32. For the record, while I disagree with the Feds sticking their nose into SD’s business, I personally like the new name and would be hard pressed to sign on to anything that would send the wrong message. I love South Dakota’s rich Lakota heritage, and my fellow South Dakotans that claim that heritage.

  33. Robin Friday

    And Mt. McKinley is now (and for centuries before European invasion) Denali (The Great One), as it always was to Alaskan natives. Thune thinks the “removal” of Native Americans was progress, and the perpetrators thereof are and should remain our heroes. Some of us think–not so much. He also seems to think Trump is not so much to be admired, but just “endorsed”. Whatever that means.

  34. I, personally, disagree with the state of South Dakota sticking its nose in Federal business (ie. fighting the renaming of Federal land).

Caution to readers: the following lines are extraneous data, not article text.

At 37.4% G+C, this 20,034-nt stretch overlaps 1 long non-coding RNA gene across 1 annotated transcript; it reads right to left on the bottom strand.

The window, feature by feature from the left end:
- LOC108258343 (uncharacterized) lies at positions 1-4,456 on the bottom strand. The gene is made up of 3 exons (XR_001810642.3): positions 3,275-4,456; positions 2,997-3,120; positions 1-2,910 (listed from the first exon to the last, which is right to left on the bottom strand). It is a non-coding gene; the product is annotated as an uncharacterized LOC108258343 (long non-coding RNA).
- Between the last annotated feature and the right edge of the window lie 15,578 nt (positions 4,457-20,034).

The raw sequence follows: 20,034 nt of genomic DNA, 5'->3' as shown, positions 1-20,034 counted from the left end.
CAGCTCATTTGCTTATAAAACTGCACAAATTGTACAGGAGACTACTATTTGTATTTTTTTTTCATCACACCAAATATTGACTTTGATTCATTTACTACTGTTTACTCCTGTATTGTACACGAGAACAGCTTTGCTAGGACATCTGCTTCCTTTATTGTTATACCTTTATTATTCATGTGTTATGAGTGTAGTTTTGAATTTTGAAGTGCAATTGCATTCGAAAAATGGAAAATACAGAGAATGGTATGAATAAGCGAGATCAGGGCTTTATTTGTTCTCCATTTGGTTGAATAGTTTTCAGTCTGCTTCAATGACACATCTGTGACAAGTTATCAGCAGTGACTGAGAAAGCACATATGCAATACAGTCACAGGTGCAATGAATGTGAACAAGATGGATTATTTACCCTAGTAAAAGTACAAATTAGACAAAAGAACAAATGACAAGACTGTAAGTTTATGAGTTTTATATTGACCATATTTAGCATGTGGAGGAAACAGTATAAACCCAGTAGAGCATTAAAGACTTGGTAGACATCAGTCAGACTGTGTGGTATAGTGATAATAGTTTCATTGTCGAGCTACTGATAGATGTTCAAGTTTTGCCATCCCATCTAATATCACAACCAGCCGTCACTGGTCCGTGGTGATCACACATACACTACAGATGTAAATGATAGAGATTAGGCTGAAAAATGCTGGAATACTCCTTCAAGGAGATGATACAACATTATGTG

“South Dakota’s business” my ass.

  35. I see my comment hit a bit too close to home, Mr. Nelson. My comment wasn’t a personal attack. We already established that in your brief time in office you brought almost as many toothless resolutions as all 104 other state legislators combined. That’s a fact. How many resolutions do you already have planned for next year? 50 or so?

  36. Donald Pay

    One thing I wish they would straighten out is whether it is ISIS, ISIL or Daesh. Obama says, “ISIL.” Kerry says “Daesh.” The Republicans just call it GOF, for Group Obama Founded. Thank you. Thank you very much.

  37. Don Coyote

    @mia: “Seems to me the Indians won the battle at Greasy Grass-not the fool the battlefield is named for.”

    The Little Bighorn Battlefield is named for Custer? Imagine that. And all this time I thought it was named for it’s proximity to the Little Bighorn river.

  38. mike from iowa